The Complete Fairy Tales & Other Stories
By Hans Christian Andersen - online book

Oxford Complete Illustrated Edition all his stories written between 1835 and 1872.

Home Main Menu Order Support About Search

Share page  

Previous Contents Next

the highest point that a Will-o'-the-Wisp can attain—to become a runner before the devil's state coach ; and then he'll wear clothes of fiery yellow, and breathe forth flames out of his throat. That's enough to make a simple Will-o'-the-Wisp smack his lips. But there 's some danger in this, and a great deal of work for a Will-o'-the-Wisp who aspires to play so distinguished a part. If the eyes of the man are opened to what he is, and if the man can then blow him away, it's all over with him, and he must come back into the marsh ; or if, before the year is up, the Will-o'-the Wisp is seized with a longing to see his family, and so returns to it and gives the matter up, it is over with him likewise, and he can no longer burn clear, and soon becomes extinguished, and cannot be lit up again ; and when the year has elapsed, and he has not led three hundred and sixty-five people away from the truth and from all that is grand and noble, he is condemned to be imprisoned in decayed wood, and to lie glimmering there without being able to move ; and that's the most terrible punishment that can be inflicted on a lively Will-o'-the-Wisp.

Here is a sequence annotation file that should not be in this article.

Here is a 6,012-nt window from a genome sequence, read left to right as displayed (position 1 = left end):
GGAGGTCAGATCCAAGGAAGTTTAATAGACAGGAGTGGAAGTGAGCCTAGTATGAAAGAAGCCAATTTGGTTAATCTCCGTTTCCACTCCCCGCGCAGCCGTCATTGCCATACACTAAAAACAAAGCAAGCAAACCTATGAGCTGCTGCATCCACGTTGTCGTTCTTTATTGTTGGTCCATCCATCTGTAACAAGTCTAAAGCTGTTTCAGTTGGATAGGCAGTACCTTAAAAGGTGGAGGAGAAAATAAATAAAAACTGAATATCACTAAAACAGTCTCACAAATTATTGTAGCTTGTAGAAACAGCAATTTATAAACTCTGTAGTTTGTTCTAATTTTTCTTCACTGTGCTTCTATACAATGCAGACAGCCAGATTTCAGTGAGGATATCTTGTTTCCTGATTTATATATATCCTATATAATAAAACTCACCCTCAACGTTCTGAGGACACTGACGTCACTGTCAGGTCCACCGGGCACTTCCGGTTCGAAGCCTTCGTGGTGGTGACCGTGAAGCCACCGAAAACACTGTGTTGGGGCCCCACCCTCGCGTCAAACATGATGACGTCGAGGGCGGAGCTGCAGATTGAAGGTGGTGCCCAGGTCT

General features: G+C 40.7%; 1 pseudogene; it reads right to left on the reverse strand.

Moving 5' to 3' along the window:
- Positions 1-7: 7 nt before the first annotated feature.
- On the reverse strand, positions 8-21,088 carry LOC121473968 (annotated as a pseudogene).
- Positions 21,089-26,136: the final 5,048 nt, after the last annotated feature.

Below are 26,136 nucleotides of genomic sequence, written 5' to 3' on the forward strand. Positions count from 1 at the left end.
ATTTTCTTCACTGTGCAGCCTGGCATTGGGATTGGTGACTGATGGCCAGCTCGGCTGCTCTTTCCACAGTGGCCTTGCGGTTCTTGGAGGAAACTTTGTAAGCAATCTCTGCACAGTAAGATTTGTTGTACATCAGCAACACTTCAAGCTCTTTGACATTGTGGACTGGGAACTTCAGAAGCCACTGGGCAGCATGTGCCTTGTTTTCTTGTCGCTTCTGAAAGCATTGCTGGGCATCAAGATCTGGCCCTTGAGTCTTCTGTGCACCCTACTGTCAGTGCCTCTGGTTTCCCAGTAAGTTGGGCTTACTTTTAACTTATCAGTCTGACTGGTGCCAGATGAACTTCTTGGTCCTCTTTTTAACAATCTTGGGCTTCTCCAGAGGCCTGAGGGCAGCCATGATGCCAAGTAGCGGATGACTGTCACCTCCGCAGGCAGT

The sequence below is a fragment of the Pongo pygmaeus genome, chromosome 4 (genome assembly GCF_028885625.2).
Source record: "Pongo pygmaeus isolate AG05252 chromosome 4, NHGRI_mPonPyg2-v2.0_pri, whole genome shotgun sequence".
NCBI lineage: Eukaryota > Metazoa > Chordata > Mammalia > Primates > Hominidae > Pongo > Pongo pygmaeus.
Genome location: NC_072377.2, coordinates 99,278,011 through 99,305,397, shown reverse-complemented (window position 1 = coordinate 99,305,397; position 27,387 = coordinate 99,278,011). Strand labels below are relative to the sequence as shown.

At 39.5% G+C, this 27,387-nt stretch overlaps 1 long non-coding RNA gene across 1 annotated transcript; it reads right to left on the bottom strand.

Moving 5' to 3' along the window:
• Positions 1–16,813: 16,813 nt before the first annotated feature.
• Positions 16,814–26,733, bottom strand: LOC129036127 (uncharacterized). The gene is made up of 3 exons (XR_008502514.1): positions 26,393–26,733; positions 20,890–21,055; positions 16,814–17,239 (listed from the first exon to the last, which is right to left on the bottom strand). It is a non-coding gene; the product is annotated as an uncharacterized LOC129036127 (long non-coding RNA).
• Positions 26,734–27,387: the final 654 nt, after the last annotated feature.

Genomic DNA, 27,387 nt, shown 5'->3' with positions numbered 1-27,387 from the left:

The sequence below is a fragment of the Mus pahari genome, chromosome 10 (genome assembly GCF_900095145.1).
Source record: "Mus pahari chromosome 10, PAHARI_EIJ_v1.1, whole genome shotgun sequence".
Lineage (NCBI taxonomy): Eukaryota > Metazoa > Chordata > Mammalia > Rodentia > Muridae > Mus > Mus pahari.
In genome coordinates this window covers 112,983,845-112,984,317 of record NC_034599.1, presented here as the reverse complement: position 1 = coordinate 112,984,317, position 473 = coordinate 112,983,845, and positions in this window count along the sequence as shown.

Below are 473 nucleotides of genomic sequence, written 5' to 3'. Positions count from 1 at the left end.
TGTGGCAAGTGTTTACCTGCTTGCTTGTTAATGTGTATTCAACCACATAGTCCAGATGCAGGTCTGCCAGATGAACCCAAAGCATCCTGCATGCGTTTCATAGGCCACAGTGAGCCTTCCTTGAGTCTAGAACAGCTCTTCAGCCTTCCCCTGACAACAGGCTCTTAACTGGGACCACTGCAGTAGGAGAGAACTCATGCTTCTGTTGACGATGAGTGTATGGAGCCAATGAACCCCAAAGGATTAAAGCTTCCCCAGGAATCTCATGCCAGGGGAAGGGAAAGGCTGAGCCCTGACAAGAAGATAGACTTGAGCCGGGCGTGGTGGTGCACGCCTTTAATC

1 Now, all this I knew, and all this I told to the twelve little Will-o'-the-Wisps whom I had on my lap, and who seemed quite crazy with joy.
i I told them that the safest and most convenient course was to give up the honour, and do nothing at all; but the little flames would not agree to this, and already fancied themselves clad in fiery yellow clothes, breathing flames from their throats.
1 " Stay with us," said some of the older ones.
' " Carry on your sport with mortals," said the others.
1 " The mortals are drying up our meadows ; they've taken to draining. What will our successors do ? "
' " We want to flame ; we will flame—flame ! " cried the new-born Will-o'-the-Wisps.
1 And thus the affair was settled.
' And now a ball was given, a minute long ; it could not well be shorter. The little elf-maidens whirled round three times with the rest, that they might not appear proud, but they prefer dancing with one another.
1 And now the sponsors' gifts were presented, and presents were thrown them. These presents flew like pebbles across
ANDERSEN                                             F f